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UK government clarifies visa rules for British artists touring in EU

People take part in a music concert in Barcelona, Spain, Saturday, March 27, 2021.
People take part in a music concert in Barcelona, Spain, Saturday, March 27, 2021. Copyright AP Photo/Emilio Morenatti
Copyright AP Photo/Emilio Morenatti
By Euronews
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Music industry figures say there is "nothing new" in the UK government's claim that British artists can do visa-free, short-term tours in 19 EU countries.


Music industry figures say there is "nothing new" in the UK government's claim that British artists can do visa-free, short-term tours in 19 EU countries. 

London made the announcement on Wednesday saying it had come after discussion with every member state of the bloc. 

"From these discussions, 19 Member States have confirmed UK musicians and performers do not need visas or work permits for short-term tours," the UK Department for Digital, Culture, Media and Sport said in a statement. 

The 19 countries are Austria, Belgium, the Czech Republic, Denmark, Estonia, Finland, France, Germany, Hungary, Ireland, Italy, Latvia, Lithuania, Luxembourg, Netherlands, Poland, Slovakia, Slovenia, and Sweden.

The government said it was "actively engaging with the remaining EU member states that do not allow visa and permit free touring, and calling on them to align their arrangements with the UK's generous rules, which allow touring performers and support staff to come to the UK for up to three months without a visa".

But Greg Parmley, CEO of LIVE, a federation for the music industry, said while he was grateful the government had clarified “the pre-existing arrangements on travel to a number of EU countries” there was "nothing new in their latest announcement".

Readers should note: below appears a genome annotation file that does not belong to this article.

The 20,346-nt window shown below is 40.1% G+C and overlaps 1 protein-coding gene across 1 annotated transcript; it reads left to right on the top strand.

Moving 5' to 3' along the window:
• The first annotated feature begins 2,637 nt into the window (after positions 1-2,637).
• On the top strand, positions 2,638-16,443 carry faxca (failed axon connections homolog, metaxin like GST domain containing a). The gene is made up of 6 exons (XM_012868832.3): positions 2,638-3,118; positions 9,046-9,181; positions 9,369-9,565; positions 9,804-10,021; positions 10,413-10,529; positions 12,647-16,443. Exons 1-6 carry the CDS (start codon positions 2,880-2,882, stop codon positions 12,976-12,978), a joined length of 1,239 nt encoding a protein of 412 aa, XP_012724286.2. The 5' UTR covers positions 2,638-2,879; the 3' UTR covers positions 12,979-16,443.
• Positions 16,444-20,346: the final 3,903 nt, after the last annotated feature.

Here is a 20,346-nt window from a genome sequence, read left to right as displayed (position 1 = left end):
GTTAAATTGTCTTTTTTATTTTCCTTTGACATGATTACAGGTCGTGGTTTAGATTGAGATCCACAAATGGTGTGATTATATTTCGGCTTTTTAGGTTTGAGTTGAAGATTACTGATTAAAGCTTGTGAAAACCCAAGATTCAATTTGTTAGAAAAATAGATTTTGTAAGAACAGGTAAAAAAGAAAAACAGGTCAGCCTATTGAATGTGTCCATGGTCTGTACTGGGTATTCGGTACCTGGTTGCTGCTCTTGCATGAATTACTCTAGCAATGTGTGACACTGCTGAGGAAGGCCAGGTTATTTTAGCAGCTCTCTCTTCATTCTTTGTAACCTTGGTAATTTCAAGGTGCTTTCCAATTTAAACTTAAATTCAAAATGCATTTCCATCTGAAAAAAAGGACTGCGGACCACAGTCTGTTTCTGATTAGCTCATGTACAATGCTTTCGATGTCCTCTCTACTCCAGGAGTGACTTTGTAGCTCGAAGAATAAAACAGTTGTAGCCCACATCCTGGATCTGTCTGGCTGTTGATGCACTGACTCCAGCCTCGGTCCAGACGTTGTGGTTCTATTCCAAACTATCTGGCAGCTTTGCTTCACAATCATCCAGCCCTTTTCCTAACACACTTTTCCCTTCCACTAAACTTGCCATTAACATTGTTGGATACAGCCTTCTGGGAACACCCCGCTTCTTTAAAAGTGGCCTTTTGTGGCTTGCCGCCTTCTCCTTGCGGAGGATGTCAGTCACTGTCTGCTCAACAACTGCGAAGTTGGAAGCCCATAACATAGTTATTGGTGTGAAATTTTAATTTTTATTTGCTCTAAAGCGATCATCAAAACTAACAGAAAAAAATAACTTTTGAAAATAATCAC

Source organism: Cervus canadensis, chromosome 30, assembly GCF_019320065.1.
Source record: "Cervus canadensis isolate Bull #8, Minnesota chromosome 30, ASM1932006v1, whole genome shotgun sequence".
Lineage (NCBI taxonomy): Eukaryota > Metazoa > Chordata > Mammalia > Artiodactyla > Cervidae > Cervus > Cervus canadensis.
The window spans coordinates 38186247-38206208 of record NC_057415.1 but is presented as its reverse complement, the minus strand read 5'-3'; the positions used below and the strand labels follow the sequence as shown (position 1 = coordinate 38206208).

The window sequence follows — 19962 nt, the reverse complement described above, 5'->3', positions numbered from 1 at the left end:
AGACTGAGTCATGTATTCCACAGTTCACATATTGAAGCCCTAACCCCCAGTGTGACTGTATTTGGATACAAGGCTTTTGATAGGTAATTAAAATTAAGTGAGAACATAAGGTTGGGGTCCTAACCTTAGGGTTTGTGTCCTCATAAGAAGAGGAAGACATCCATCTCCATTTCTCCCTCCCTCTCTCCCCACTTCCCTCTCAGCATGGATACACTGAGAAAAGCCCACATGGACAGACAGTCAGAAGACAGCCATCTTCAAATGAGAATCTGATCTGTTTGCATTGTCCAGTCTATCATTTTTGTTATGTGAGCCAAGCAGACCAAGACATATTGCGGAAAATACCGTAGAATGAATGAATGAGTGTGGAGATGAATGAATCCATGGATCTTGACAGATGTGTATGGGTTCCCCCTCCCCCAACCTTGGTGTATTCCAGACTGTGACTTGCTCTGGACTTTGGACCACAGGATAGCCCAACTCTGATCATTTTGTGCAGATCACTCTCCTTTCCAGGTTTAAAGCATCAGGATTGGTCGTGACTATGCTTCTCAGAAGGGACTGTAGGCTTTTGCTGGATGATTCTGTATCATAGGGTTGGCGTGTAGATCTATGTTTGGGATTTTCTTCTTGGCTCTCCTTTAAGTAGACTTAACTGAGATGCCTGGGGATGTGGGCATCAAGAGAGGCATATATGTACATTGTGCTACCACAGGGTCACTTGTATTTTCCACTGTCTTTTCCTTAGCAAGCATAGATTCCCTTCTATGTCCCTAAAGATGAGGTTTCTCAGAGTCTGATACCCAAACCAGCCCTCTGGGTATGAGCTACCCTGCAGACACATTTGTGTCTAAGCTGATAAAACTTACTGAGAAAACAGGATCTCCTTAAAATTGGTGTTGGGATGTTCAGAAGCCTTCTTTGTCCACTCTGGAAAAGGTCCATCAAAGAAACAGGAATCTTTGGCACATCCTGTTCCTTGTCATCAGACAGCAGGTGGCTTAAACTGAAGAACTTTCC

“We are still some way from visa-free travel in the EU,” he said.

“There are no new ‘frictionless’ agreements and in reality, this is only a very small piece in a much bigger touring puzzle, and substantial financial and bureaucratic barriers remain that disproportionately disadvantage smaller and emerging artists."

He insisted the government needed to introduce a “Transitional Support Package” to support the industry while negotiations are ongoing.

Paul W Fleming, the general secretary of Equity, a creative arts union, said the government’s clarification was an “overdue but welcome first step.”

But he said the industry was still waiting for “a country-by-country breakdown of how this will work in practice, proper definitions of short term touring, and the implications on carnets and cabotage for small scale productions.”

He urged the government to publish those details immediately.

A letter published in The Times earlier this year and signed by prominent artists including Ed Sheeran, Elton John, Glass Animals, Liam Gallagher and the Sex Pistols, had also argued that the "costly work permits" and "mountain of paperwork for their equipment" necessary to tour would be particularly burdensome for young musicians.

The Let the Music Move campaign — supported by artists including Radiohead, The Chemical Brothers, Sampha, Annie Lennox, and New Order — stressed for instance that the EU touring market for UK artists is the world's biggest, nearly four times the size of the US.

A spokesperson for the campaign described the latest announcement to Euronews as "an admission of failure" on the part of the British government:

"Failure to fulfil the promises made by Government about securing our industry's future during negotiations, failure to 'fix' the issue, as per the Prime Minister's statement of March this year, and failure to provide certainty around touring in almost a third of EU countries, eight months after the music industry was dealt a no-deal scenario."

"It remains that the UK's music industry is in a far less advantageous position now than it was pre-January," they added.

They also called for the government to release the touring requirements for performers and crew for each of the 27 member states.


The Musicians' Union described the latest announcement as a "positive development" in a statement to Euronews, adding that they "need to see the detail to be certain about what it means for musicians";

"There are also still major problems in countries like Spain and with issues like carnets, merchandise, cabotage and splitter vans also still causing problems, we will continue to push the government to do more to sort these out," the spokesperson said.

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